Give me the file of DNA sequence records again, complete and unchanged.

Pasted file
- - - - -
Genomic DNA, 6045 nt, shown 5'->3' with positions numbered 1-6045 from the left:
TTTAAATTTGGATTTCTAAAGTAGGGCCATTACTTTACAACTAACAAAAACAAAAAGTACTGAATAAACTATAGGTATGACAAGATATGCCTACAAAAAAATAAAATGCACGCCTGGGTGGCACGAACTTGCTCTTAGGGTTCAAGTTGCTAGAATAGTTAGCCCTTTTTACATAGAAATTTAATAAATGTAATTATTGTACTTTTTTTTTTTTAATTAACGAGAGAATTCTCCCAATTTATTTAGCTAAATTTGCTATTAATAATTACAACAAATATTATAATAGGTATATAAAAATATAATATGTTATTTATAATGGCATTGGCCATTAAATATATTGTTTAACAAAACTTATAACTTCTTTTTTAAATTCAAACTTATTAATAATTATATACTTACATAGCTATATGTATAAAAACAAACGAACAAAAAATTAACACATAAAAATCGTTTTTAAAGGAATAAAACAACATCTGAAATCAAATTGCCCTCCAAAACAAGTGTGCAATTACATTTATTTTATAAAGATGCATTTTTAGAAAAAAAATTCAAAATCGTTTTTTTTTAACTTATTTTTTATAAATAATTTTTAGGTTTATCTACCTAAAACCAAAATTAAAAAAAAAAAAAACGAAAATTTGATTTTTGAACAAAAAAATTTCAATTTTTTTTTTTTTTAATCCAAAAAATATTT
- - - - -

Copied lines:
Genomic DNA, 6045 nt, shown 5'->3' with positions numbered 1-6045 from the left:
TTTAAATTTGGATTTCTAAAGTAGGGCCATTACTTTACAACTAACAAAAACAAAAAGTACTGAATAAACTATAGGTATGACAAGATATGCCTACAAAAAAATAAAATGCACGCCTGGGTGGCACGAACTTGCTCTTAGGGTTCAAGTTGCTAGAATAGTTAGCCCTTTTTACATAGAAATTTAATAAATGTAATTATTGTACTTTTTTTTTTTTAATTAACGAGAGAATTCTCCCAATTTATTTAGCTAAATTTGCTATTAATAATTACAACAAATATTATAATAGGTATATAAAAATATAATATGTTATTTATAATGGCATTGGCCATTAAATATATTGTTTAACAAAACTTATAACTTCTTTTTTAAATTCAAACTTATTAATAATTATATACTTACATAGCTATATGTATAAAAACAAACGAACAAAAAATTAACACATAAAAATCGTTTTTAAAGGAATAAAACAACATCTGAAATCAAATTGCCCTCCAAAACAAGTGTGCAATTACATTTATTTTATAAAGATGCATTTTTAGAAAAAAAATTCAAAATCGTTTTTTTTTAACTTATTTTTTATAAATAATTTTTAGGTTTATCTACCTAAAACCAAAATTAAAAAAAAAAAAAACGAAAATTTGATTTTTGAACAAAAAAATTTCAATTTTTTTTTTTTTTAATCCAAAAAATATTT